How the ‘sonar of the power grid’ is helping Britain to decarbonise

The government’s new net zero strategy has made clear Britain’s commitment to achieving net zero emissions by 2050. As the country’s electricity system operator, our goal is to help make that happen by preparing the grid to be able to run entirely with clean power by 2025.

To achieve that 2025 ambition, we need to be able to keep the system stable as more and more zero carbon generation connects to it. That means managing its key properties such as voltage, frequency and – crucially – something called inertia.

What is inertia? It’s the kinetic energy stored in the spinning turbines of generators on the grid. If there’s a sudden change in system frequency, these big heavy turbines carry on spinning – even if the generator itself has lost power – and will slow down that change (the ‘rate of change of frequency’ or RoCoF) while our control room restores balance. Think of a spinning top: when you take your hand away, the top’s inertia is making it continue to spin.

We’re collaborating with industry to develop and roll-out two tools in our control room which will boost our ability to manage vital aspects of system stability like inertia.

What tools are helping us manage system stability?

One tool has emerged out of an innovation project with industry, and is a partnership with Reactive Technologies. It reaches a key milestone today with the launch of the world’s largest continuously operating grid-scale ultracapacitor in Teesside in northeast England.

Together with Reactive’s “XMU” measurement units which measure frequency up to 48,000 times per second, the system can send and receive pulses of power through the grid like the underwater sound waves used in sonar. Once live in our control room next year this will provide an accurate measure of power system stability.

It’ll be the first time anywhere in the world that signals have been sent in this way through a power system to allow properties like inertia to be measured in a live operational environment.

The second tool we’re deploying is GE Digital’s effective inertia measurement and forecasting service, which measures frequency and power flow changes between regions of Britain 50 times a second to give our control engineers a real-time view of system inertia.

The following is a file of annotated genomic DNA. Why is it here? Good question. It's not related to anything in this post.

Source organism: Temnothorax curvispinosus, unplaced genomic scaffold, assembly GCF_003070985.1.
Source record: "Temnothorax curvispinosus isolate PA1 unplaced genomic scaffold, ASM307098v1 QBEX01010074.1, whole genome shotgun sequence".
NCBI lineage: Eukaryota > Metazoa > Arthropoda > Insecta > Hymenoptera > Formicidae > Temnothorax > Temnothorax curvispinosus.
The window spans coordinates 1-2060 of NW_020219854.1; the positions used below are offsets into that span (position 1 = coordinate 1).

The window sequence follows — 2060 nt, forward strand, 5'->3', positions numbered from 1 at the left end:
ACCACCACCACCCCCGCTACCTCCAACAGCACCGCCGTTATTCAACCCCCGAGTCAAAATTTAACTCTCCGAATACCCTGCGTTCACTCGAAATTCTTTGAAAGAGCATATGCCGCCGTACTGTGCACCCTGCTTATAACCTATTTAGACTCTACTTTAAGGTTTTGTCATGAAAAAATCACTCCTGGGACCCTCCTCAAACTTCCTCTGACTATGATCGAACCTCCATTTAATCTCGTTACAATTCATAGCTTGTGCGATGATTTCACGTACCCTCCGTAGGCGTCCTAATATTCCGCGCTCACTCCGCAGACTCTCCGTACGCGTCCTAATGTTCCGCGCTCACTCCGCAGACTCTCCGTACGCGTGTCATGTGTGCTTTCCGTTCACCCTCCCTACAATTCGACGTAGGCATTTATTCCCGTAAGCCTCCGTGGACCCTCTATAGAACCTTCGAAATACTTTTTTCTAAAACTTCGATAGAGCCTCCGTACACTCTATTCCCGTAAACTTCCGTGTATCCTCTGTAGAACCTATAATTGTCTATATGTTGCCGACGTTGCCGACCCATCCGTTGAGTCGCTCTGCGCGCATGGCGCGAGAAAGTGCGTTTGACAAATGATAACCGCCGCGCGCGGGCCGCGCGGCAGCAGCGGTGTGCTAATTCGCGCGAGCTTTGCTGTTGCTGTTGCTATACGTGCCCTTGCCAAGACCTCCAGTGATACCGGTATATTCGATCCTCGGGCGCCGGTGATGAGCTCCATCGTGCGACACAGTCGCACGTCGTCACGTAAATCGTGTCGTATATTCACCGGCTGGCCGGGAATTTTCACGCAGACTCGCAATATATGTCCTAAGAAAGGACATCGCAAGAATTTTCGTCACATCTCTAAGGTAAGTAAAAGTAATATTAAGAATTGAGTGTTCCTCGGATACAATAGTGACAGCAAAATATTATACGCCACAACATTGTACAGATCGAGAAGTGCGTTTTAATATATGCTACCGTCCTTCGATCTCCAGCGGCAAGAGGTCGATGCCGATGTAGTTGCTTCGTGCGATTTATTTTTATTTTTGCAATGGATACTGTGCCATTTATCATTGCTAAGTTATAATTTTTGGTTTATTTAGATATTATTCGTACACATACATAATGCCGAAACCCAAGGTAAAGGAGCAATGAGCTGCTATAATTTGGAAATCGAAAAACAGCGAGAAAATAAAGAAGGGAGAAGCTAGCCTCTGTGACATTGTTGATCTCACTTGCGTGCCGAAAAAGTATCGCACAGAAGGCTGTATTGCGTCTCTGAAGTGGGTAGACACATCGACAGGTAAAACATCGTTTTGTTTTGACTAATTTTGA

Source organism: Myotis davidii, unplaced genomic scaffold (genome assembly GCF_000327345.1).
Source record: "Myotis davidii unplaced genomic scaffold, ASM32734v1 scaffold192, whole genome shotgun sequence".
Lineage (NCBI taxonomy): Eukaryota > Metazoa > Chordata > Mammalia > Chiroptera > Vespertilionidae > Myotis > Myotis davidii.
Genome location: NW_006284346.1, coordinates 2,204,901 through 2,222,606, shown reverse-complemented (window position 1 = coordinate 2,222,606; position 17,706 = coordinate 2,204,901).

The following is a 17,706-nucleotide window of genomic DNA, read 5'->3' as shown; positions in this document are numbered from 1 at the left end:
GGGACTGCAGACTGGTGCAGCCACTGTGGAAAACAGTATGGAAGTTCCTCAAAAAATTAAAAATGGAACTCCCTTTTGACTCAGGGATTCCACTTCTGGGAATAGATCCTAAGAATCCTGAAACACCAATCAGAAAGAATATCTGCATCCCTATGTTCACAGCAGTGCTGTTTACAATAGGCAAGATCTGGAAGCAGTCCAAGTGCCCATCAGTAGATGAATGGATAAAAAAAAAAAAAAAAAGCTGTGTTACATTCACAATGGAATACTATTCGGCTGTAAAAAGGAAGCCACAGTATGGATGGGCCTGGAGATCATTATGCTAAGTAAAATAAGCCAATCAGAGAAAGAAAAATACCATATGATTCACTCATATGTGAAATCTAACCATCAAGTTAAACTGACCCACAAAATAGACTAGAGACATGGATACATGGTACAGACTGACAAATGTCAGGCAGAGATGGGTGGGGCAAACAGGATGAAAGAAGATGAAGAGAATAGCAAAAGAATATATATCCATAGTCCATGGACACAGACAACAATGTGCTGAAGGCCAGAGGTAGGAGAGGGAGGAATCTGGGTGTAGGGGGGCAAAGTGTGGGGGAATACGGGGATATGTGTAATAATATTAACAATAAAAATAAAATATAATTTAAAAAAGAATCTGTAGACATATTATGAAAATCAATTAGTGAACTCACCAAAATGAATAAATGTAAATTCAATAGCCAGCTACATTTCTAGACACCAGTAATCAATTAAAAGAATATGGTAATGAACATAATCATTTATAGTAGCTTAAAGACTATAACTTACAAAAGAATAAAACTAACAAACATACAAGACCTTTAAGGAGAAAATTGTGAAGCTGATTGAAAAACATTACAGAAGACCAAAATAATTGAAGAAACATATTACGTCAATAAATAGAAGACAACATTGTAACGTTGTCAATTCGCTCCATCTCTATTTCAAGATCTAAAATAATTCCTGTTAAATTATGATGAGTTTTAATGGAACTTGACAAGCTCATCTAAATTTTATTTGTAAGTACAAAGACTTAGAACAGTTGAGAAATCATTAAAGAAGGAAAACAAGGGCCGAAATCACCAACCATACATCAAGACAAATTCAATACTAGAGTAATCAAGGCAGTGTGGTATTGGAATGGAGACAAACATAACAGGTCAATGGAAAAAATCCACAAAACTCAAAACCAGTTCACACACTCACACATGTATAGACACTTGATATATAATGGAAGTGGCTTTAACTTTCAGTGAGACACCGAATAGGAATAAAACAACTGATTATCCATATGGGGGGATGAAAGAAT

Its machine learning model also integrates with our control room system to give a 24-hour ahead forecast of system inertia – a vital view for our engineers in ensuring security of supply.

How will this help Britain reduce its emissions?

Traditionally the ingredients we’ve needed to keep the grid humming along at a stable 50Hz frequency – for example inertia – have come from the spinning parts in coal and gas plants.

As these power plants are phased out to meet Britain’s net zero targets, we need to have better visibility of the inertia on the system to be able to manage it and safely connect more zero carbon power – and that’s where these tools come in.

Today we have one of the world’s most reliable electricity systems owing to how we’ve been able to accurately estimate inertia. Our new tools will provide better measurement, and ensure we can secure a future system with high volumes of clean energy.

It’s part of our pioneering approach to grid management that also includes our stability pathfinder project, which is finding new and innovative ways for technology to provide stability to the grid without needing to generate electricity.

The combined approach of the stability pathfinder and our new inertia measurement capabilities means that in the future, when enough zero carbon generation is available in the market, we will be able to use it to power the grid 100% carbon-free – and help Britain towards its net zero goals.